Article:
Books used to be seen as conveyors of information and knowledge. We are currently living a technological and informational upsurge; one does not have read a book to learn something new anymore. People read books to be entertained, to be consoled. They want company or someone to make them laugh. But a writer goes beyond that: he is someone who can give you an idea of how you can use your freedom, beyond your cultural heritage, and what can be the dangers of such freedom.

While he is a writer from Nigeria, he has had access to wide visibility among American publishing houses, a privilege many young writers do not have. No matter how much we spoke of Nigerian writers over the years, the truth is that there are still infinitely more French writers than Nigerian, while the population of Nigeria is 4 times bigger. Before the amount of Nigerian writers is proportionate with that of Western European ones, one cannot speak of upsurge in interest. Before we overcome the gap of inferiority we cannot speak of progress. The future will come and it will be black [laughs].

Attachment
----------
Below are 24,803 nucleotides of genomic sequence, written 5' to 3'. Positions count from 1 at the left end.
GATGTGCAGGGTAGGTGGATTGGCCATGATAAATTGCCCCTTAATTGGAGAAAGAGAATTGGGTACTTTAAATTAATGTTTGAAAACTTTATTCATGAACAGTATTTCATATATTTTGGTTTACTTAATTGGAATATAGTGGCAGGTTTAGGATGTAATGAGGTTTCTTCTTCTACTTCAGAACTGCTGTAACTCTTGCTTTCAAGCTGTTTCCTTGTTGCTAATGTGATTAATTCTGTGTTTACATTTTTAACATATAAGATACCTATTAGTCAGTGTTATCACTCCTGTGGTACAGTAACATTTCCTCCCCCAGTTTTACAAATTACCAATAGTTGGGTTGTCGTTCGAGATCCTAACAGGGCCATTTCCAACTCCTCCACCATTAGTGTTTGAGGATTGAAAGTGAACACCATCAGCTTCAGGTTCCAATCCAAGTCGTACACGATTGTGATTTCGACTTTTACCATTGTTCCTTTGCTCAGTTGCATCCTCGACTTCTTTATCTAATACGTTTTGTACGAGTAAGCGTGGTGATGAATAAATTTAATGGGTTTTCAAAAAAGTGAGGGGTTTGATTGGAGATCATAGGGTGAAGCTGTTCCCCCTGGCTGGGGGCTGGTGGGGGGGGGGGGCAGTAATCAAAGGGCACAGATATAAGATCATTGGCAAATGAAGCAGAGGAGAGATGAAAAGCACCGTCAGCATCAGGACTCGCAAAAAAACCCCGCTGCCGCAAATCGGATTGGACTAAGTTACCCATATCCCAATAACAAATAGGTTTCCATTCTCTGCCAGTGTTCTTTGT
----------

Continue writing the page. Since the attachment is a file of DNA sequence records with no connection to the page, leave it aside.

To be living in an English speaking country is probably like being a woman who lives in the society organized according to the needs of men. It is disagreeable, but it is a reality, one accepts it. Language is a tool, as a writer one tailors it to one’s needs. Because of him, of his sensitivity and experience, English can say new things now. And if we think about it, possibly the most common language in the world is not even Chinese, it is Bad English. This is the field offered to every one of us, and it is here where we do our work.